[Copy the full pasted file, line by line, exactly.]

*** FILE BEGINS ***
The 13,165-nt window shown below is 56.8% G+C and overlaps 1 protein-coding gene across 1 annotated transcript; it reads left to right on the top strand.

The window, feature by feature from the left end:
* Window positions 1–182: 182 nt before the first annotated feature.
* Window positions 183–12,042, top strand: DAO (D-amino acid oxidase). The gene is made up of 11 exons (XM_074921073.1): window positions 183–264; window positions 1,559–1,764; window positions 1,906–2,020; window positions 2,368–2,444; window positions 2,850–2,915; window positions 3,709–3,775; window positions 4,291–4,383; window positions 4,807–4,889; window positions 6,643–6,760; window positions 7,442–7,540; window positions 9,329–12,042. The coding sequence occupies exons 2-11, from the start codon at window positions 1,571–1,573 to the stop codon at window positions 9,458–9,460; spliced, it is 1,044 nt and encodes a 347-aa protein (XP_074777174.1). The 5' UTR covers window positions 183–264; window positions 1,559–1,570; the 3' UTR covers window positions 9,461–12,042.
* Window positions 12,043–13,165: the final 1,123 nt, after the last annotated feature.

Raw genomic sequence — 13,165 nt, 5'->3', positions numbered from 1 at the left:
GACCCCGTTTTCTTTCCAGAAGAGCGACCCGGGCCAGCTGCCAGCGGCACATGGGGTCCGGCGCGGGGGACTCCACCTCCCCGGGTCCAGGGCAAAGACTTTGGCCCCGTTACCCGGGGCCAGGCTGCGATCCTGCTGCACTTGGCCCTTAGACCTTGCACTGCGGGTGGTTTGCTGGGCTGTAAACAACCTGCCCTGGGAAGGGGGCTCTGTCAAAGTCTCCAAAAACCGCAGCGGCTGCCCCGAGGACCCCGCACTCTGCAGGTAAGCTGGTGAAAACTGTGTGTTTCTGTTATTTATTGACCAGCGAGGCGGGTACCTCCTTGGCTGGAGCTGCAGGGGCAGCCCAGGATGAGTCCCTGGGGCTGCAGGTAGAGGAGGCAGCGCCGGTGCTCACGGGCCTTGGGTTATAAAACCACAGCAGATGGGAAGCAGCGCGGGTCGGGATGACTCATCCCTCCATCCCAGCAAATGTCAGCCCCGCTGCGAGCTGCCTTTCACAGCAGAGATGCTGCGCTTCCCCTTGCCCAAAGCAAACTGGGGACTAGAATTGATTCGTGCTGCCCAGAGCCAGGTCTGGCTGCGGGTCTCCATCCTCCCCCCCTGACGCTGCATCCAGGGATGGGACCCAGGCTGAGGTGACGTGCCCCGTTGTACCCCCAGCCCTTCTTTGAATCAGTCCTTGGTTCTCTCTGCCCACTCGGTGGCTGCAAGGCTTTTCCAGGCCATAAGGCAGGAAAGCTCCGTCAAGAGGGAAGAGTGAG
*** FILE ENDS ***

The 13,165-nt window shown below is 56.8% G+C and overlaps 1 protein-coding gene across 1 annotated transcript; it reads left to right on the top strand.

The window, feature by feature from the left end:
* Window positions 1–182: 182 nt before the first annotated feature.
* Window positions 183–12,042, top strand: DAO (D-amino acid oxidase). The gene is made up of 11 exons (XM_074921073.1): window positions 183–264; window positions 1,559–1,764; window positions 1,906–2,020; window positions 2,368–2,444; window positions 2,850–2,915; window positions 3,709–3,775; window positions 4,291–4,383; window positions 4,807–4,889; window positions 6,643–6,760; window positions 7,442–7,540; window positions 9,329–12,042. The coding sequence occupies exons 2-11, from the start codon at window positions 1,571–1,573 to the stop codon at window positions 9,458–9,460; spliced, it is 1,044 nt and encodes a 347-aa protein (XP_074777174.1). The 5' UTR covers window positions 183–264; window positions 1,559–1,570; the 3' UTR covers window positions 9,461–12,042.
* Window positions 12,043–13,165: the final 1,123 nt, after the last annotated feature.

Raw genomic sequence — 13,165 nt, 5'->3', positions numbered from 1 at the left:
GACCCCGTTTTCTTTCCAGAAGAGCGACCCGGGCCAGCTGCCAGCGGCACATGGGGTCCGGCGCGGGGGACTCCACCTCCCCGGGTCCAGGGCAAAGACTTTGGCCCCGTTACCCGGGGCCAGGCTGCGATCCTGCTGCACTTGGCCCTTAGACCTTGCACTGCGGGTGGTTTGCTGGGCTGTAAACAACCTGCCCTGGGAAGGGGGCTCTGTCAAAGTCTCCAAAAACCGCAGCGGCTGCCCCGAGGACCCCGCACTCTGCAGGTAAGCTGGTGAAAACTGTGTGTTTCTGTTATTTATTGACCAGCGAGGCGGGTACCTCCTTGGCTGGAGCTGCAGGGGCAGCCCAGGATGAGTCCCTGGGGCTGCAGGTAGAGGAGGCAGCGCCGGTGCTCACGGGCCTTGGGTTATAAAACCACAGCAGATGGGAAGCAGCGCGGGTCGGGATGACTCATCCCTCCATCCCAGCAAATGTCAGCCCCGCTGCGAGCTGCCTTTCACAGCAGAGATGCTGCGCTTCCCCTTGCCCAAAGCAAACTGGGGACTAGAATTGATTCGTGCTGCCCAGAGCCAGGTCTGGCTGCGGGTCTCCATCCTCCCCCCCTGACGCTGCATCCAGGGATGGGACCCAGGCTGAGGTGACGTGCCCCGTTGTACCCCCAGCCCTTCTTTGAATCAGTCCTTGGTTCTCTCTGCCCACTCGGTGGCTGCAAGGCTTTTCCAGGCCATAAGGCAGGAAAGCTCCGTCAAGAGGGAAGAGTGAG